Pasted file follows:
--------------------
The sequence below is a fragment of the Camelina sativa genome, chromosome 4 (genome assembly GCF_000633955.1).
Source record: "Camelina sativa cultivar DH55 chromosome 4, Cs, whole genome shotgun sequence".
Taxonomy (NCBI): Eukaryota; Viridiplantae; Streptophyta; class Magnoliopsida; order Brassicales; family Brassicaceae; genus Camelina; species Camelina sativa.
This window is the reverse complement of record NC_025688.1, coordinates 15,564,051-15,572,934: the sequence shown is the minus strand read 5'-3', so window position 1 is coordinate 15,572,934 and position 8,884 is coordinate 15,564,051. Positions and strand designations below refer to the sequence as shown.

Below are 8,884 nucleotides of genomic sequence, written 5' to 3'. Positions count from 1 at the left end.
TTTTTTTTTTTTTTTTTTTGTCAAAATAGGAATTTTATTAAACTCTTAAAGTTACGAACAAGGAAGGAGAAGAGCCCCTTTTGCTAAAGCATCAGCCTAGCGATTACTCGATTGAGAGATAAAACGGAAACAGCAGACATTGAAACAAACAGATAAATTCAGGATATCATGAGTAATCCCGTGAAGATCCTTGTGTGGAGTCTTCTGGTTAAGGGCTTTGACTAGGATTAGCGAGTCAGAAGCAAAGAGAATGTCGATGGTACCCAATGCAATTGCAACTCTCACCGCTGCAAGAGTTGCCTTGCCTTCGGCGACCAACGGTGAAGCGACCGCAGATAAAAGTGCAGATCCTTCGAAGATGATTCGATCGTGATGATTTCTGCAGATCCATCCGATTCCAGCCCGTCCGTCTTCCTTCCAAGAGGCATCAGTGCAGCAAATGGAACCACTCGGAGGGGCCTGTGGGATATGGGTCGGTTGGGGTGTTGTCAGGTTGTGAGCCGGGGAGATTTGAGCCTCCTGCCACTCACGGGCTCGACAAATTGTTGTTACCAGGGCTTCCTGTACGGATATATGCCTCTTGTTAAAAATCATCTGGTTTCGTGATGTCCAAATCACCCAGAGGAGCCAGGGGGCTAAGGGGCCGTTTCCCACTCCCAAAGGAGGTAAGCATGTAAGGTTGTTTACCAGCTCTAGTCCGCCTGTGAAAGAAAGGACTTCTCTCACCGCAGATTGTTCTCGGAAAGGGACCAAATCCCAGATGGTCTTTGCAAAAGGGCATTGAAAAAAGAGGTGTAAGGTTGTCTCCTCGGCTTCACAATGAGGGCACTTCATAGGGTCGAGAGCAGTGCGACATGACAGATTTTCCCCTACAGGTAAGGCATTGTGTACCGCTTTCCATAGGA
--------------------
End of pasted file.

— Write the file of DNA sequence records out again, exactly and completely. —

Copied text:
The sequence below is a fragment of the Camelina sativa genome, chromosome 4 (genome assembly GCF_000633955.1).
Source record: "Camelina sativa cultivar DH55 chromosome 4, Cs, whole genome shotgun sequence".
Taxonomy (NCBI): Eukaryota; Viridiplantae; Streptophyta; class Magnoliopsida; order Brassicales; family Brassicaceae; genus Camelina; species Camelina sativa.
This window is the reverse complement of record NC_025688.1, coordinates 15,564,051-15,572,934: the sequence shown is the minus strand read 5'-3', so window position 1 is coordinate 15,572,934 and position 8,884 is coordinate 15,564,051. Positions and strand designations below refer to the sequence as shown.

Below are 8,884 nucleotides of genomic sequence, written 5' to 3'. Positions count from 1 at the left end.
TTTTTTTTTTTTTTTTTTTGTCAAAATAGGAATTTTATTAAACTCTTAAAGTTACGAACAAGGAAGGAGAAGAGCCCCTTTTGCTAAAGCATCAGCCTAGCGATTACTCGATTGAGAGATAAAACGGAAACAGCAGACATTGAAACAAACAGATAAATTCAGGATATCATGAGTAATCCCGTGAAGATCCTTGTGTGGAGTCTTCTGGTTAAGGGCTTTGACTAGGATTAGCGAGTCAGAAGCAAAGAGAATGTCGATGGTACCCAATGCAATTGCAACTCTCACCGCTGCAAGAGTTGCCTTGCCTTCGGCGACCAACGGTGAAGCGACCGCAGATAAAAGTGCAGATCCTTCGAAGATGATTCGATCGTGATGATTTCTGCAGATCCATCCGATTCCAGCCCGTCCGTCTTCCTTCCAAGAGGCATCAGTGCAGCAAATGGAACCACTCGGAGGGGCCTGTGGGATATGGGTCGGTTGGGGTGTTGTCAGGTTGTGAGCCGGGGAGATTTGAGCCTCCTGCCACTCACGGGCTCGACAAATTGTTGTTACCAGGGCTTCCTGTACGGATATATGCCTCTTGTTAAAAATCATCTGGTTTCGTGATGTCCAAATCACCCAGAGGAGCCAGGGGGCTAAGGGGCCGTTTCCCACTCCCAAAGGAGGTAAGCATGTAAGGTTGTTTACCAGCTCTAGTCCGCCTGTGAAAGAAAGGACTTCTCTCACCGCAGATTGTTCTCGGAAAGGGACCAAATCCCAGATGGTCTTTGCAAAAGGGCATTGAAAAAAGAGGTGTAAGGTTGTCTCCTCGGCTTCACAATGAGGGCACTTCATAGGGTCGAGAGCAGTGCGACATGACAGATTTTCCCCTACAGGTAAGGCATTGTGTACCGCTTTCCATAGGA